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Hospital meant Poor House in 18th Century Denmark - Danish Genealogy Words

Lene Dræby Kottal
Hospital meant Poor House in 18th Century Denmark - Danish Genealogy Words

The Danish word hospital meant poor house in the 18th century. Today it means hospital. To distinguish between the old Danish meaning and today's meaning in this blog post, the word is italicized when I mean the old Danish word.

A hospital was a place for those who were both poor and unable to work. If a person was able to work, even just a little, but too poor to provide for oneself, the person could live at the workhouse. The word fattighus literally means poor house and was a mix of a hospital and a workhouse. A fattighus housed both types of poor people: Some who could work, and some who could not.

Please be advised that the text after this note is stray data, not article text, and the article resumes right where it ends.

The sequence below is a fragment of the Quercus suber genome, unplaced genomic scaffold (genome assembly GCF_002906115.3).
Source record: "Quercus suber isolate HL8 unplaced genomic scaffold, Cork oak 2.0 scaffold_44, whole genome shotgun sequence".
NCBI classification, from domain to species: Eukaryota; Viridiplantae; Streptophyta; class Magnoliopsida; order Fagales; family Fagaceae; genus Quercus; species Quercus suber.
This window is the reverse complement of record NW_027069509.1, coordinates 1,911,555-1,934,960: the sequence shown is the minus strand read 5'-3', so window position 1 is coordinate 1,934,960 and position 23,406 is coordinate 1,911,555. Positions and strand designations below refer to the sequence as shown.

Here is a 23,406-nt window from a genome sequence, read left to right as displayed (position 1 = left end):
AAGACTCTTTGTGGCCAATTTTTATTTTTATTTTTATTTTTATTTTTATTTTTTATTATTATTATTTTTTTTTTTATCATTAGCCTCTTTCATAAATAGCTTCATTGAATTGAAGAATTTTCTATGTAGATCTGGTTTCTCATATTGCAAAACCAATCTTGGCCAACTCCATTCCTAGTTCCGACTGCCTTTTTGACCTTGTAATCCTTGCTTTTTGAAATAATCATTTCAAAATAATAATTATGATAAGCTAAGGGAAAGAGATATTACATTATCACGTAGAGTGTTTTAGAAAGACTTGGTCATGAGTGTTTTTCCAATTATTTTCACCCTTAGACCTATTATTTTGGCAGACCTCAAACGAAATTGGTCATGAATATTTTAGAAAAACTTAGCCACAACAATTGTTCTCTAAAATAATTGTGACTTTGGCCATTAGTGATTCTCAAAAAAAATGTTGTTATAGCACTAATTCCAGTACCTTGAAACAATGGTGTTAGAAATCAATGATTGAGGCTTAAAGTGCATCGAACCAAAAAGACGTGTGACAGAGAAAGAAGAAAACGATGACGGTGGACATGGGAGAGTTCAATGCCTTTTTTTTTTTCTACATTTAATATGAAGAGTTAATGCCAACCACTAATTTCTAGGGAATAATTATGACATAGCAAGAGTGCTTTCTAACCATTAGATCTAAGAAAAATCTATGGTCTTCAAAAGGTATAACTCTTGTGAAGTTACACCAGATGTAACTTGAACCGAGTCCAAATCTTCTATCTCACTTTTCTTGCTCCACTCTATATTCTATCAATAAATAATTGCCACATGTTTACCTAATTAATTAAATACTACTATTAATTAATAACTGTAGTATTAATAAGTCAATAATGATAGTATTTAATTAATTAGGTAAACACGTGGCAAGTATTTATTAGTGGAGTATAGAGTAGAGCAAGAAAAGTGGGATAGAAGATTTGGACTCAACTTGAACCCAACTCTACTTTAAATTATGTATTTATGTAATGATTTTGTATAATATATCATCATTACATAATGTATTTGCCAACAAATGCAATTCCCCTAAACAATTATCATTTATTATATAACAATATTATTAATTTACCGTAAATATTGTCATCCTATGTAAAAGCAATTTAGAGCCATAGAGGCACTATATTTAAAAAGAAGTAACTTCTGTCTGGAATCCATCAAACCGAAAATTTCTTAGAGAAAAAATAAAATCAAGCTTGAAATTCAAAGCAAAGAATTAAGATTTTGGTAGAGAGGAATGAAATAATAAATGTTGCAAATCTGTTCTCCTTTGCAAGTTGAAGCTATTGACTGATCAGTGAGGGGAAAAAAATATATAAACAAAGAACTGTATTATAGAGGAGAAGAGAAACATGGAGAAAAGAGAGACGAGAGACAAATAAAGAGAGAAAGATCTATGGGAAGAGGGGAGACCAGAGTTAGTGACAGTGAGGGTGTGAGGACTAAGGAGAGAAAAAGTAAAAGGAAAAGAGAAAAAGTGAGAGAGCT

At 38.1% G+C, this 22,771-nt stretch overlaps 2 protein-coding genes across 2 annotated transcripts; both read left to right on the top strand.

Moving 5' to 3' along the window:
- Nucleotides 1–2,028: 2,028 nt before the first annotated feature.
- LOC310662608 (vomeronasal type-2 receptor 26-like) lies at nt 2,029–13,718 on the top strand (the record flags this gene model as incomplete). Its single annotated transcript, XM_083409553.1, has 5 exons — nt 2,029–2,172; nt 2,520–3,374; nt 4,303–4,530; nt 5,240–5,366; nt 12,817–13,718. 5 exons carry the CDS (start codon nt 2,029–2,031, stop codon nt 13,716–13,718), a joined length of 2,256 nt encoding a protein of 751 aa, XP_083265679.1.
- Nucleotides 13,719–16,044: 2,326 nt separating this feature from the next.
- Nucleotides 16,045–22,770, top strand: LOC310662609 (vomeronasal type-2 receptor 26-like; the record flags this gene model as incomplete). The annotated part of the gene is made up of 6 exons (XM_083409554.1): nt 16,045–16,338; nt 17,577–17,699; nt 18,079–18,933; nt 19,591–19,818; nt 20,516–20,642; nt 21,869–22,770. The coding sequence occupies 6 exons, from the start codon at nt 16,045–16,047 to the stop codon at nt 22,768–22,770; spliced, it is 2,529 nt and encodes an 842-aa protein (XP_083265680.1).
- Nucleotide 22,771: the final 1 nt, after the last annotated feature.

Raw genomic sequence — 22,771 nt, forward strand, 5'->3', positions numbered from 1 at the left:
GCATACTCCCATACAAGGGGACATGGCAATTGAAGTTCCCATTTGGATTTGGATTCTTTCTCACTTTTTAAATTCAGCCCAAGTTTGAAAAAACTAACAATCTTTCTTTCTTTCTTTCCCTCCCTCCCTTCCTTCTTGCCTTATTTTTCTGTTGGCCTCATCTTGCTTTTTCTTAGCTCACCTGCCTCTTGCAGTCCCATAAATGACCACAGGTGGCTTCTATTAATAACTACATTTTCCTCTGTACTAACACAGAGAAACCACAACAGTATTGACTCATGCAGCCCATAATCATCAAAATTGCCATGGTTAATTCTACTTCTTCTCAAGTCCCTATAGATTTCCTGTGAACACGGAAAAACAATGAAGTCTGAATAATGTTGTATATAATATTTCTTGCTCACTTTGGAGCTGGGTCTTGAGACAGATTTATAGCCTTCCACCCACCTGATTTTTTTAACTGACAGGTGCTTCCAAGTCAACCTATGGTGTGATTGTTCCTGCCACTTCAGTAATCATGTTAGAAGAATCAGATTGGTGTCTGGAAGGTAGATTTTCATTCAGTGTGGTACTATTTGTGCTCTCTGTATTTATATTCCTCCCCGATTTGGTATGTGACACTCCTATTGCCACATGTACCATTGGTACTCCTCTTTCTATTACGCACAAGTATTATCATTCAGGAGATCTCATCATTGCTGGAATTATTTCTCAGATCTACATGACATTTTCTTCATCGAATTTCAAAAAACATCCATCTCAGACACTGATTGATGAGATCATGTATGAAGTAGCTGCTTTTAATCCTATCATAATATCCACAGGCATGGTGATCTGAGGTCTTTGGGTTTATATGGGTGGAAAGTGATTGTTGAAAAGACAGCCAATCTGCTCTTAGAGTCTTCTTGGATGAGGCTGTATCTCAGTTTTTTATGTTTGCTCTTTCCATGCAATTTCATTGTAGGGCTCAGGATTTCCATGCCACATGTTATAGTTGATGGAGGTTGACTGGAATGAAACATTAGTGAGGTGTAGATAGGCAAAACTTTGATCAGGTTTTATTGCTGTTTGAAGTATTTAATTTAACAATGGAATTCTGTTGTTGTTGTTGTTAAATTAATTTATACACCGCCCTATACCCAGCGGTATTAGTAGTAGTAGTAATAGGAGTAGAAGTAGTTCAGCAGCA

Danish Pauper Records

If you encounter paupers among your Danish ancestors, you might benefit from reading my blog posts about poor fund records:

Traces of Poor Ancestors in Online Danish Genealogy Records

Kommuner: Danish Local Government - Children's Homes and Poor Funds

Where to Visit a Former Poor House in Denmark

We have at least two places in Denmark where you can see an old poor house.

One is Greve Hospital, which you can see at the Open Air Museum close to Copenhagen. The other place is Katterød Hospital in the Funen Village close to Odense. You get a clear sense of the living conditions of the poor, when you visit these places, and I highly recommend both. The image at the top shows one of the rooms at Greve Hospital as it looked in the 1890s.

Source Reference:
Photographer Phillipp Bornheimer, "Greve Hospital, interiør;" image copy, Nationalmuseet, Nationalmuseets samlinger (https://samlinger.natmus.dk/flm/asset/255796 : accessed 9 April 2022), license: CC-BY-SA.

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